Utility Renewals Ltd are committed to providing a high-quality service to all our customers. When something goes wrong, we need you to tell us about it. We aim to respond positively and courteously to any complaints and by doing so look to improve our standards.

If you have a complaint, please email or write to us with the details – complaints@utilityrenewals.com

What will happen next?

  1. We will write to you acknowledging receipt of your complaint within two working days of receiving it
  2. We will then investigate your complaint and aim to get back to you within 24 hours with a resolution.
  3. If the complaint cannot be resolved within 24 hours we will write to you with an update on our progress and action taken so far
  4. After a further 7 days we will write to you again with a suggested resolution
  5. Agreement of resolution will be confirmed in writing and action taken accordingly
  6. Complaint closed

What to do if you are not satisfied with the resolution

Phone: 0330 440 1624

Email: enquiries@os-energy.org

Website: www.ombudsman-services.org/energy

Post: PO Box 966, Warrington, WA4 9DF

Upon approaching the end of your fixed term contract you should receive a letter from your supplier advising that your contract is due to expire and that you are entering into your renewal period.  This is the time in which you should take action and start preparations for switching to a more beneficial supplier or tariff. Failing to do so during this period could potentially run you the risk of being placed onto a rolling tariff with your current supplier and therefore incurring higher rates.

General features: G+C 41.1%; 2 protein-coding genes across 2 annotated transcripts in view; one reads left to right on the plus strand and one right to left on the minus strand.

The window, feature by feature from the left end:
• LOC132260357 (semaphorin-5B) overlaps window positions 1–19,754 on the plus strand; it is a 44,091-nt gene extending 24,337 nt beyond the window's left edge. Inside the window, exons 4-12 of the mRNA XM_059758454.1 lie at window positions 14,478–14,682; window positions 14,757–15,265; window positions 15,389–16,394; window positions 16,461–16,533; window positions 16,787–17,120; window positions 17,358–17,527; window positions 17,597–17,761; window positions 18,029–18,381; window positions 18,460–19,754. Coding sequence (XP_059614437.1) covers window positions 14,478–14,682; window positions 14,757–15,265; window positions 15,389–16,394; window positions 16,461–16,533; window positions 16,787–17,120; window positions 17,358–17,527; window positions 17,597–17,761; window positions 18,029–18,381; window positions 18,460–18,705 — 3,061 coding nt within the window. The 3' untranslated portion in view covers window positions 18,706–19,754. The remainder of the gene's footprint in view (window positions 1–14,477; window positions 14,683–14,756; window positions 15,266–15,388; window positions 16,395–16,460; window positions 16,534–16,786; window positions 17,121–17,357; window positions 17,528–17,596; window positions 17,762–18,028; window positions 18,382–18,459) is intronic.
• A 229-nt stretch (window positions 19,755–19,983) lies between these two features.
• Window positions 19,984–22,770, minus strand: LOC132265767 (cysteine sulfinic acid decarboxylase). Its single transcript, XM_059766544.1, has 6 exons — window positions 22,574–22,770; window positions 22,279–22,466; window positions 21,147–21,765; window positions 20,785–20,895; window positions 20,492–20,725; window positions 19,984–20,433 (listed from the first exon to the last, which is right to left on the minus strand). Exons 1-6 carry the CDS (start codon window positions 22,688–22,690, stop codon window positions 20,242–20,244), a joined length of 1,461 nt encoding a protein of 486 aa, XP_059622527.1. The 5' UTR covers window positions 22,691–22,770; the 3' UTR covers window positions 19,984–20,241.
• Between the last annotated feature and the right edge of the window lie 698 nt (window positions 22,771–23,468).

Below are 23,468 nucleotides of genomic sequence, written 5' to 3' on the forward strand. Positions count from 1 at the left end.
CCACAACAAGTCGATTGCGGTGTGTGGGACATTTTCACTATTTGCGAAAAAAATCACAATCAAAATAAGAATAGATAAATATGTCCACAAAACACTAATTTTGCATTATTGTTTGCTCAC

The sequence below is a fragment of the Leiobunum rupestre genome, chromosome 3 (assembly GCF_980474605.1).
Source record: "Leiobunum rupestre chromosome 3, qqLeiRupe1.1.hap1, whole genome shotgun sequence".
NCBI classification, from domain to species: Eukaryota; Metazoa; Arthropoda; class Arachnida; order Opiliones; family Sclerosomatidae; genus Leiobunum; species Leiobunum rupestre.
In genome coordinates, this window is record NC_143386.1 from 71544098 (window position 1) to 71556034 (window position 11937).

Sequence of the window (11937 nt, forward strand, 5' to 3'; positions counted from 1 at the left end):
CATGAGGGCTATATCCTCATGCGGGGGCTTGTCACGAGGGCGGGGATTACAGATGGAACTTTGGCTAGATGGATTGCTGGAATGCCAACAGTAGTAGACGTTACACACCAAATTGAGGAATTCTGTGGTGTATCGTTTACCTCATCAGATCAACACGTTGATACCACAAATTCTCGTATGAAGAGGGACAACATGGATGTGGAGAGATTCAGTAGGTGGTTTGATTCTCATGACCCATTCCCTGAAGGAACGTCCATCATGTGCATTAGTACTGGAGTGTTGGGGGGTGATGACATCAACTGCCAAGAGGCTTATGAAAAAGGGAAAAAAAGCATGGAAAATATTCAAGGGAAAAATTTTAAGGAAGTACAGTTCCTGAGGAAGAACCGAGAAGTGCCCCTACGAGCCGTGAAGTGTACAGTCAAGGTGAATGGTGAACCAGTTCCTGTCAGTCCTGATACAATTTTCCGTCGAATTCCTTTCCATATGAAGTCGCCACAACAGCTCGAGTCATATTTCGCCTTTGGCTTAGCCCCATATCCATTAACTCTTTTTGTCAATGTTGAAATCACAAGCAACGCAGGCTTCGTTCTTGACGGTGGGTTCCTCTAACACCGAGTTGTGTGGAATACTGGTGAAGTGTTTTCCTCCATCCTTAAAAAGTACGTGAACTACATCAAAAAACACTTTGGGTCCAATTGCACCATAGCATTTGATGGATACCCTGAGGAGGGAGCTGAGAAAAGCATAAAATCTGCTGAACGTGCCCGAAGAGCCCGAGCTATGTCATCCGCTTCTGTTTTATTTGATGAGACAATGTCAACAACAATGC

Out-of-Contract Rates or Deemed Rates are the rates that you have to pay when you don’t have a signed contract in place with your energy supplier.  This may be because you have not actively entered into a new contract with your current supplier. In some cases it is because you have moved into new premises and at the point of moving in you did not have an active contract in place for the premises energy supplier.

Deemed Rates tend to be higher than agreed contracted rates but generally lower than Out of Contract Rates.

You should receive a letter from your energy supplier upon the approach to the end your contract advising you of such.  The letter will advise you on what action to take and when by. This is your renewal period. Failure to take such action could result in you either be automatically entered into a new fixed term contract or placed onto a rolling tariff.  Both of which will incur you higher rates for your energy.

Submitting a Termination Notice to your current supplier in the timescale permitted by your current supplier will allow you to switch to a more beneficial supplier for your energy, therefore avoiding being placed onto higher rates for a period of time at the end of your current energy contract.  Likewise, agreeing to a new contract with your current supplier during your renewal period will avoid you being placed on to higher rates at the end of your current contract.

A termination notice provides your current supplier with details of your intention to move to a new supplier. This has to be completed before any attempt is made to enter into a contract with a new supplier. It depends on your current supplier when you can terminate, and how close this date is to your contract end date. This information can be acquired by phoning your supplier or contacting Utility Renewals on 01282 610351.

There are a number of reasons why a supplier my object to the transfer of your energy supply to a new supplier.  The common two reasons are: